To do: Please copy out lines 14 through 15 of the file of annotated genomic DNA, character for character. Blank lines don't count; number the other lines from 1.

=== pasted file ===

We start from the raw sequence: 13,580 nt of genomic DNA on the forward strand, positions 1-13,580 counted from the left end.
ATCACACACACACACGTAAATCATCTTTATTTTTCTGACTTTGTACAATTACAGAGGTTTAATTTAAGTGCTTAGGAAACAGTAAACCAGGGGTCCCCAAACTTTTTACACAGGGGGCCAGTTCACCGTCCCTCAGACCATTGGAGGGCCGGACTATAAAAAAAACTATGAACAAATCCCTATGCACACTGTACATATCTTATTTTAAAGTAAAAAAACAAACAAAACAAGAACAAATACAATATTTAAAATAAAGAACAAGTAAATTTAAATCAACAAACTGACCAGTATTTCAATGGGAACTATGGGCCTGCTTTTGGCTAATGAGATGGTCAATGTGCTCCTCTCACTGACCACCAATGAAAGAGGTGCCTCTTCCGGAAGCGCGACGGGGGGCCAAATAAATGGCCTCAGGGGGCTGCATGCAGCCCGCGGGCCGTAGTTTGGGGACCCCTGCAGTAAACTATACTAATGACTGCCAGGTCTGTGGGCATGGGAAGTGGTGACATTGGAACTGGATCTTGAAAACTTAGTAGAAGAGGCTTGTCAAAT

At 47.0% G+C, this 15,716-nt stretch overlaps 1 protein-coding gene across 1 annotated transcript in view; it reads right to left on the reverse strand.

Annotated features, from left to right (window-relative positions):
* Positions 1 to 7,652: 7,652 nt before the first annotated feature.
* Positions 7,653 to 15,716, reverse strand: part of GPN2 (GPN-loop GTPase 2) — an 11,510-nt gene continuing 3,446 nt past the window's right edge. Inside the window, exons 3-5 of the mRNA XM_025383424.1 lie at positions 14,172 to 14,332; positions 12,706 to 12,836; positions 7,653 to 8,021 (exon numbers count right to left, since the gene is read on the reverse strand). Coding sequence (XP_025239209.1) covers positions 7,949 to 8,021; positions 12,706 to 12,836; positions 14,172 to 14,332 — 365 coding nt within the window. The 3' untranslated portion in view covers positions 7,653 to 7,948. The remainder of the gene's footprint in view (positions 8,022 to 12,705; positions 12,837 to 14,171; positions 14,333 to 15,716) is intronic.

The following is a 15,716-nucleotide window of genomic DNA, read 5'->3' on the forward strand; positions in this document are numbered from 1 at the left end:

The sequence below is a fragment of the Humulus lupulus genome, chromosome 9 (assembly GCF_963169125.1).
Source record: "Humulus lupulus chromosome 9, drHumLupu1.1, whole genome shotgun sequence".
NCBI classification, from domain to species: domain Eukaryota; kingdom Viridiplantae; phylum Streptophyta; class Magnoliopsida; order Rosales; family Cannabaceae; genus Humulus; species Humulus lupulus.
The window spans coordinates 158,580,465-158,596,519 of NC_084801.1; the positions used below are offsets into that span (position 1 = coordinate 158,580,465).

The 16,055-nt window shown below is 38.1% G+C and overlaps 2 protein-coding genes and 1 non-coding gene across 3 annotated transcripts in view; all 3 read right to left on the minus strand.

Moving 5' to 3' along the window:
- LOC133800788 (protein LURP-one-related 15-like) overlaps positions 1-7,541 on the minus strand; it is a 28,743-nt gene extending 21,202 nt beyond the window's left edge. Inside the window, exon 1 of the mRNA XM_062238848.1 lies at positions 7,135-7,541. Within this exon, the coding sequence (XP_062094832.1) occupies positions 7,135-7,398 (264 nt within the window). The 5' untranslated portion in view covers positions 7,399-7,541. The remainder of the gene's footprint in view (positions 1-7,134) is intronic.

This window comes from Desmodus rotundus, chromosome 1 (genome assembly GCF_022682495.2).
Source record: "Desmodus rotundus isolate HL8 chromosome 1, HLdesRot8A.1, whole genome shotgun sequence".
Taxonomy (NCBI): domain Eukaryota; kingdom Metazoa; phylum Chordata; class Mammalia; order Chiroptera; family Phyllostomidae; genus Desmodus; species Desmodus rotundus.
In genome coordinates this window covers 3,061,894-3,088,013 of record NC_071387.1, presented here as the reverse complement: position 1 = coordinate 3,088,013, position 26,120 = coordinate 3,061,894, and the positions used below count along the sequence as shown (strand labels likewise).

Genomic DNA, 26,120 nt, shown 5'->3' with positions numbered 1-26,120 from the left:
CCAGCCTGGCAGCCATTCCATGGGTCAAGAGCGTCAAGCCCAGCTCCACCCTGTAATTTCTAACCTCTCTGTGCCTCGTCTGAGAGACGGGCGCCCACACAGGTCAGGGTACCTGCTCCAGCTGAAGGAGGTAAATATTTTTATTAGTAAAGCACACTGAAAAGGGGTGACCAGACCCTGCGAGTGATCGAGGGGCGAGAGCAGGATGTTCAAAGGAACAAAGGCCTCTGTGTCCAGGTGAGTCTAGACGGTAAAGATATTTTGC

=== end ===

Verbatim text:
- LOC133800788 (protein LURP-one-related 15-like) overlaps positions 1-7,541 on the minus strand; it is a 28,743-nt gene extending 21,202 nt beyond the window's left edge. Inside the window, exon 1 of the mRNA XM_062238848.1 lies at positions 7,135-7,541. Within this exon, the coding sequence (XP_062094832.1) occupies positions 7,135-7,398 (264 nt within the window). The 5' untranslated portion in view covers positions 7,399-7,541. The remainder of the gene's footprint in view (positions 1-7,134) is intronic.

This window comes from Desmodus rotundus, chromosome 1 (genome assembly GCF_022682495.2).